Railroad Co. September, James M. Bradshaw against Citizens' St. Railway Co. of Indian

apolis. October, City Railway Co., of Trenton, against William H. Lee.


At the last Annual Meeting there was considerable discussion upon the ques. tion of the collation and publication of all obtainable legal opinions concerning street-railways. The question was finally referred to this Committee.

Your Committee determined to go to the expense of ascertaining whether the

Association was justified in undertaking the publication of such a work letter was therefore sent to every officer of every street-railway company in the United States, Canada and Great Britain, accompanied with a sample copy of the work, covering sixteen pages, and a blank subscription order form. The following is a copy of the letter :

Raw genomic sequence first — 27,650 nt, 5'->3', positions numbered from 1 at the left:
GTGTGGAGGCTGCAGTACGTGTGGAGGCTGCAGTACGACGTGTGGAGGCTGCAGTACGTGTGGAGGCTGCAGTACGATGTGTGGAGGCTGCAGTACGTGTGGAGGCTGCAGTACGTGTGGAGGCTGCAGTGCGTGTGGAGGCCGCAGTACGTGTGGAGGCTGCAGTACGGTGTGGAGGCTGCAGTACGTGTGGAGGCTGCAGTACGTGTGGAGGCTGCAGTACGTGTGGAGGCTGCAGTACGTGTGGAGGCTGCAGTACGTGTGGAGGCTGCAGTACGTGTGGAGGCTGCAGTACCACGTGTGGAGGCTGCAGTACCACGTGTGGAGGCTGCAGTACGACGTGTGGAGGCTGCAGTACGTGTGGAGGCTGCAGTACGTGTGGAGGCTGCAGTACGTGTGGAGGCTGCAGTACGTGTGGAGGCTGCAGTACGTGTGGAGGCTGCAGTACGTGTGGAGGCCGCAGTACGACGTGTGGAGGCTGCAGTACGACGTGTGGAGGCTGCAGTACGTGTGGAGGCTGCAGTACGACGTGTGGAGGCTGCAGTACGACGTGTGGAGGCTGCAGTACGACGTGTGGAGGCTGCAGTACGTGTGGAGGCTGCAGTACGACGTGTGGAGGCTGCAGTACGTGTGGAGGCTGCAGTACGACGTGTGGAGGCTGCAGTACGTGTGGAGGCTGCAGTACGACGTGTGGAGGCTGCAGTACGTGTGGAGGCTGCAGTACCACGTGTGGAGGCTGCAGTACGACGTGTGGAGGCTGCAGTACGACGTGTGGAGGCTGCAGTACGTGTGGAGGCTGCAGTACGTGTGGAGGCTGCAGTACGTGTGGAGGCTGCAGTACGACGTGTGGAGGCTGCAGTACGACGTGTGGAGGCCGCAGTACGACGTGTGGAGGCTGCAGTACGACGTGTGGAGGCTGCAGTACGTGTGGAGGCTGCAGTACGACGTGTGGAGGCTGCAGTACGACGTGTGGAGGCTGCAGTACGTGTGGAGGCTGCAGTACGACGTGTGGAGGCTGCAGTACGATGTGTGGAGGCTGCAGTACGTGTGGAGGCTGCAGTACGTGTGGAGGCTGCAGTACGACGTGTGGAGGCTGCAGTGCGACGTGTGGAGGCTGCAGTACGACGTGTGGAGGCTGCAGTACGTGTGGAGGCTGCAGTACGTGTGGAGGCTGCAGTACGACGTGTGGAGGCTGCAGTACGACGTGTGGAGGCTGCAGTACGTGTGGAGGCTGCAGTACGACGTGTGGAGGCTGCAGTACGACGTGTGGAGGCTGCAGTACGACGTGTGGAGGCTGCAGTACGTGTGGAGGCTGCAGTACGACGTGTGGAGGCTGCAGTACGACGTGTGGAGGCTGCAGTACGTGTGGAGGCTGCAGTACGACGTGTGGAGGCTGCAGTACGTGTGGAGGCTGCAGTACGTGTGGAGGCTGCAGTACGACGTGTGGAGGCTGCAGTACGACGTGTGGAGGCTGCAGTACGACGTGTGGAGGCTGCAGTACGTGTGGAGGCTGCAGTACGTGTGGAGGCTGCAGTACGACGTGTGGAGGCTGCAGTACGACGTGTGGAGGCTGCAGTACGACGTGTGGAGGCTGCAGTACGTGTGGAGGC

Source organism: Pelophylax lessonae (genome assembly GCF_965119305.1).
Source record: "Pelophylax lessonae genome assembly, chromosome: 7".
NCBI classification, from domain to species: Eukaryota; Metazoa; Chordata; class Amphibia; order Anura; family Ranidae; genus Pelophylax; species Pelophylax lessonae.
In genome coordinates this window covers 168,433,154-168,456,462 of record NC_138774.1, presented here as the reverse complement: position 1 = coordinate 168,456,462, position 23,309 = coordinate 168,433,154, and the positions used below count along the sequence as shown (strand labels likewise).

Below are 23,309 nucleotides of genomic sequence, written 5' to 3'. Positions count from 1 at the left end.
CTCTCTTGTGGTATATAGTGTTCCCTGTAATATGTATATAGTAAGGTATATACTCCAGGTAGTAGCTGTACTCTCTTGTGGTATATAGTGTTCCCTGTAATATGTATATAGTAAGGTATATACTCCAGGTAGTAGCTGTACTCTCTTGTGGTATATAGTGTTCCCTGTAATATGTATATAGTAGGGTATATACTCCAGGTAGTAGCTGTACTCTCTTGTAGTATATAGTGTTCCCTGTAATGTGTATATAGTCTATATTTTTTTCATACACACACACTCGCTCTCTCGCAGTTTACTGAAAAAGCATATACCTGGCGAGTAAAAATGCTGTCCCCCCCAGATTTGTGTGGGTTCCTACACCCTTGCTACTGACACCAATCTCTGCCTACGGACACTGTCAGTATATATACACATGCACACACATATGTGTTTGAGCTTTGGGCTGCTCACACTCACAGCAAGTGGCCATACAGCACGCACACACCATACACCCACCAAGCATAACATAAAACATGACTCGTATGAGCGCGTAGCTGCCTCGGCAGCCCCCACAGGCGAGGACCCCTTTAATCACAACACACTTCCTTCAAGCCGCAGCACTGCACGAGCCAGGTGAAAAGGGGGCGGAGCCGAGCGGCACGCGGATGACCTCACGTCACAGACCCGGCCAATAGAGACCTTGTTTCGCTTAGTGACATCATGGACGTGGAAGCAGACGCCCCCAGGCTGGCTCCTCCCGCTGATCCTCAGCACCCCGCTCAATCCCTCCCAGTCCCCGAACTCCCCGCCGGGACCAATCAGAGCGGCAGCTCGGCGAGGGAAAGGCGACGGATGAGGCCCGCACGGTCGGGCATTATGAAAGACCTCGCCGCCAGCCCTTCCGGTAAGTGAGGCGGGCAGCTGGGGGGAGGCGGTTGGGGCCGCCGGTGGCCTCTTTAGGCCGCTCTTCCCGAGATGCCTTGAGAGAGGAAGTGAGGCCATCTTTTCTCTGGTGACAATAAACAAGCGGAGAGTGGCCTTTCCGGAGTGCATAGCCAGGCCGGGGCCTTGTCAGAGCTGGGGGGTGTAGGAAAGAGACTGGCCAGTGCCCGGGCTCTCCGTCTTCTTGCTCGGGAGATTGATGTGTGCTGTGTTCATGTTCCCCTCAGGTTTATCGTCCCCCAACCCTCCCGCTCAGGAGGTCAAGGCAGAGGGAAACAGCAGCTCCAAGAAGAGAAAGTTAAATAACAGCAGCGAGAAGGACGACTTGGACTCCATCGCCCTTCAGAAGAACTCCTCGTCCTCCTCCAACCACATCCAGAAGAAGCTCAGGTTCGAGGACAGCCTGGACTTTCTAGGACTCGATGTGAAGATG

BROOKLYN, June 1st, 1888. Dear Sir:-I take pleasure in sending you herewith a few pages from the proposed compilation of American Street-Railway Decisions of the Courts of the United States and Canada. This is in pursuance of a resolution referring the subject to the Executive Committee, after a lengthy discussion at the Annual Meeting of the American Street- Railway Association in October, 1887, at Philadelphia, Pa.

It is proposed in this work to make a collection of all reported cases (and of as many unreported cases as practicable), with the Opinions in full.

As will be readily understood, the larger the number of subscribers the less will be the cost to each. The volumes will average 500 pages each, and be bound in law sheep. The index will be complete, and table of cases cited accurate.